* Adjusted for age, sex, education level, marital status, employment status, Socio-Economic Indexes for Areas quintile, neuroticism (1997 only), and substance use (DSM-IV alcohol disorder, cannabis and other drug use at least five times in the past 12 months). P < 0.001. Scored between 16 and 50 (medium to high psychological distress) on the Kessler Psychological Distress Scale. § P < 0.05.

2 Weighted prevalence, multivariate odds ratios and 95% confidence intervals for affective disorders and psychological distress, by cannabis dependence, 1997 and 2007

1997


2007


Prevalence (SE)

OR*

95% CI

OR

95% CI

Prevalence (SE)

OR*

95% CI

OR

95% CI


Affective disorder

No cannabis dependence

6.3% (0.2)

1.00

1.00

6.3% (0.2)

1.00

1.00

Cannabis dependence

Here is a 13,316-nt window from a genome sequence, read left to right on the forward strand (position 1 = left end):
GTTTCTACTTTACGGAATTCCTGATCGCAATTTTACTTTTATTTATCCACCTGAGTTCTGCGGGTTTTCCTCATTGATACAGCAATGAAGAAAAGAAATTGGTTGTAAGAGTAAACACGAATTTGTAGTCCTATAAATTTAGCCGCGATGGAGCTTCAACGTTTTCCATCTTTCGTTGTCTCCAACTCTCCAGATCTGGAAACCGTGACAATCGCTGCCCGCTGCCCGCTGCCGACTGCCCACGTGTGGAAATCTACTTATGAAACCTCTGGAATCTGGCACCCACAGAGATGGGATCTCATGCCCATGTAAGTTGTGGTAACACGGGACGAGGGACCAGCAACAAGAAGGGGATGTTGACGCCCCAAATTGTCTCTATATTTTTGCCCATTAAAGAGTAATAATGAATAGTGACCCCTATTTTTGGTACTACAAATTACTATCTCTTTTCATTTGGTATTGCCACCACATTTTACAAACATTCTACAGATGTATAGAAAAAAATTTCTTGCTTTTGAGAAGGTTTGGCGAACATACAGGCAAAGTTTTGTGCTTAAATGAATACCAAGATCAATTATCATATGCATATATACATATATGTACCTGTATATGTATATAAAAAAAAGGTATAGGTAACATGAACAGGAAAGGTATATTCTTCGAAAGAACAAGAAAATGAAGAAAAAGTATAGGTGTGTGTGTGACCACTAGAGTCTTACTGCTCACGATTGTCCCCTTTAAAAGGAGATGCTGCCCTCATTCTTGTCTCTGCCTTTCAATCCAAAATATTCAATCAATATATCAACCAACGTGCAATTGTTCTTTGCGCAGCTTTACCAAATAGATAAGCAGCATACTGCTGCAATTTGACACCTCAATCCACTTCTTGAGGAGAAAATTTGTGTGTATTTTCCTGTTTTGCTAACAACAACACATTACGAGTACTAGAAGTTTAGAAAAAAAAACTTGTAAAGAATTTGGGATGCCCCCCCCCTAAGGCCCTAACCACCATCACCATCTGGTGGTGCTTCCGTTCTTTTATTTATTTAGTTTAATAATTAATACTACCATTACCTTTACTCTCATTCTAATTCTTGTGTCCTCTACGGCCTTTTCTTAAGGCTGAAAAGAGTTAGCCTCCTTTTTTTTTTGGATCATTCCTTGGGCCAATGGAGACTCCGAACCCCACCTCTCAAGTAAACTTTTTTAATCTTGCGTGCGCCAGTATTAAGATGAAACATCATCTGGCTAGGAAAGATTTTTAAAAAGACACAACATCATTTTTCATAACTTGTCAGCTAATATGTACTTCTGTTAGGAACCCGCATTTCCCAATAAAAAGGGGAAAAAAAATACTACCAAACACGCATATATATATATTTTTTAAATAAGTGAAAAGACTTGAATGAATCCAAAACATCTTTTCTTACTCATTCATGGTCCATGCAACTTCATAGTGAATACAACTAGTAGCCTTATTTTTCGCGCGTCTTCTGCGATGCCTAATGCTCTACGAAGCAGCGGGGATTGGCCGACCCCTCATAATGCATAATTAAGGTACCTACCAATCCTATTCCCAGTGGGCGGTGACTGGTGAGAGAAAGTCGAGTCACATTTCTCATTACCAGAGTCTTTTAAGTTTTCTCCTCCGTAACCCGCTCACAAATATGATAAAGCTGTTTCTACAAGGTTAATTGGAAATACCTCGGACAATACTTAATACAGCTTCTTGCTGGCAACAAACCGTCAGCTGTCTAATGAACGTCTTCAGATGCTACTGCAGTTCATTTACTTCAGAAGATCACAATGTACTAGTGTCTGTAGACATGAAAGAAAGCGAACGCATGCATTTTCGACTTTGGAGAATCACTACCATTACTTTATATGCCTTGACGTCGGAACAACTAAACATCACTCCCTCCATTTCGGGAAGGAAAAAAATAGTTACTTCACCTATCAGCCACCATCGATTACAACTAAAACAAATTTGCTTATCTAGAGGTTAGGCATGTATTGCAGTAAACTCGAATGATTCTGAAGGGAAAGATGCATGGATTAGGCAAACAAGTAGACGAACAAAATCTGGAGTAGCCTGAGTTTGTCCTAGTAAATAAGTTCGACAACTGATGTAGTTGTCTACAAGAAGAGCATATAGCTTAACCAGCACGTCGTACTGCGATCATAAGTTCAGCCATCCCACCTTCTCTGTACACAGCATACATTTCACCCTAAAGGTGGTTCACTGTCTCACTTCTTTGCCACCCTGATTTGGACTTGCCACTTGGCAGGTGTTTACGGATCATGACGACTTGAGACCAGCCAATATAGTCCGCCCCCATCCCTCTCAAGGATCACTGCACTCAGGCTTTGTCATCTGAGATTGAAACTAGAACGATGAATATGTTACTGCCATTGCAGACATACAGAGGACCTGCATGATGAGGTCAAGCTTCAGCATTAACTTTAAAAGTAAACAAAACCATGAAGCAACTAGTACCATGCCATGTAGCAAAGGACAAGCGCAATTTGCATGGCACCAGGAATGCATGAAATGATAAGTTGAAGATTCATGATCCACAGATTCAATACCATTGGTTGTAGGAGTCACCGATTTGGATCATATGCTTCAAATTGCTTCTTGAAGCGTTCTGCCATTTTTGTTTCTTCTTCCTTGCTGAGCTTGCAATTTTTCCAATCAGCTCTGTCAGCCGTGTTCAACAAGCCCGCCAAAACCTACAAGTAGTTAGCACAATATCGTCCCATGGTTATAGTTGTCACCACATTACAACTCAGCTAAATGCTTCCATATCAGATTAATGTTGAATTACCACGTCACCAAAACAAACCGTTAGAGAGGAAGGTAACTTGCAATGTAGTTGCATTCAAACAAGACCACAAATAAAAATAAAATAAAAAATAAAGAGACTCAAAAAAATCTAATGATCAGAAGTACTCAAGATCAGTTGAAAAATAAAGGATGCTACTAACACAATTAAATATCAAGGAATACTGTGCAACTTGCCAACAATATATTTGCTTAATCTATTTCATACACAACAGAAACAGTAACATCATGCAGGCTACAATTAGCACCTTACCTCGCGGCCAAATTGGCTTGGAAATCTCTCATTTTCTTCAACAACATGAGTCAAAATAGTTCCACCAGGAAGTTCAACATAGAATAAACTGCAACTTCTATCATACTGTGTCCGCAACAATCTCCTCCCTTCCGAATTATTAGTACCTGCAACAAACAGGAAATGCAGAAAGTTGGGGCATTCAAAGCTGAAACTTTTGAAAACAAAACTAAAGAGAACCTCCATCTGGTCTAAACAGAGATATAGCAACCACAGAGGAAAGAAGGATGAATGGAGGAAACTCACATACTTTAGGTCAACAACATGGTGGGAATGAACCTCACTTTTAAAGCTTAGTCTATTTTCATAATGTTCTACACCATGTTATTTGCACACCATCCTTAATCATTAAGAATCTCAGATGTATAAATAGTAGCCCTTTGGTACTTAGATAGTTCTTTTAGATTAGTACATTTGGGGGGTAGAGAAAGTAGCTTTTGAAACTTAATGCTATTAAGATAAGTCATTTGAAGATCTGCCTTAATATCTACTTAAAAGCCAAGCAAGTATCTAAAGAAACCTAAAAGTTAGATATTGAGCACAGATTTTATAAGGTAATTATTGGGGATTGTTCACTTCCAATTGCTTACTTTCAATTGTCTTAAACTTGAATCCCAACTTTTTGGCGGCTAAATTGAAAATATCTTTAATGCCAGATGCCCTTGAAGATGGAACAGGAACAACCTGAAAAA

16.9% (2.7)

2.14

1.46–3.11

0.78

0.51–1.20

32.9% (9.1)

5.59

3.23–9.66

2.57

1.43–4.68

Psychological distress§

No cannabis dependence

32.5% (1.0)

1.00

1.00

28.5% (0.7)

1.00

1.00

Cannabis dependence

54.0% (4.6)

1.93

1.43–2.61

1.09

0.77–1.55

68.5% (7.3)

4.05

2.38–6.91

1.97

1.12–3.46


* Adjusted for sex, part of state, Socio-Economic Indexes for Areas (SEIFA) quintile, employment status and marital status. Adjusted for sex, part of state, SEIFA quintile, employment status, education level, marital status, alcohol dependence, smoking, and use of sedatives, stimulants or opiates at least five times in past 12 months. P < 0.001. § Scored between 16 and 50 (medium to high psychological distress) on the Kessler Psychological Distress Scale. P < 0.05.

  • Rebecca R S Mathews1
  • Wayne D Hall2
  • Coral E Gartner3

  • Centre for Clinical Research, University of Queensland, Brisbane, QLD.

Correspondence: r.mathews@uq.edu.au

Competing interests:

None relevant to this article declared (ICJME disclosure forms completed).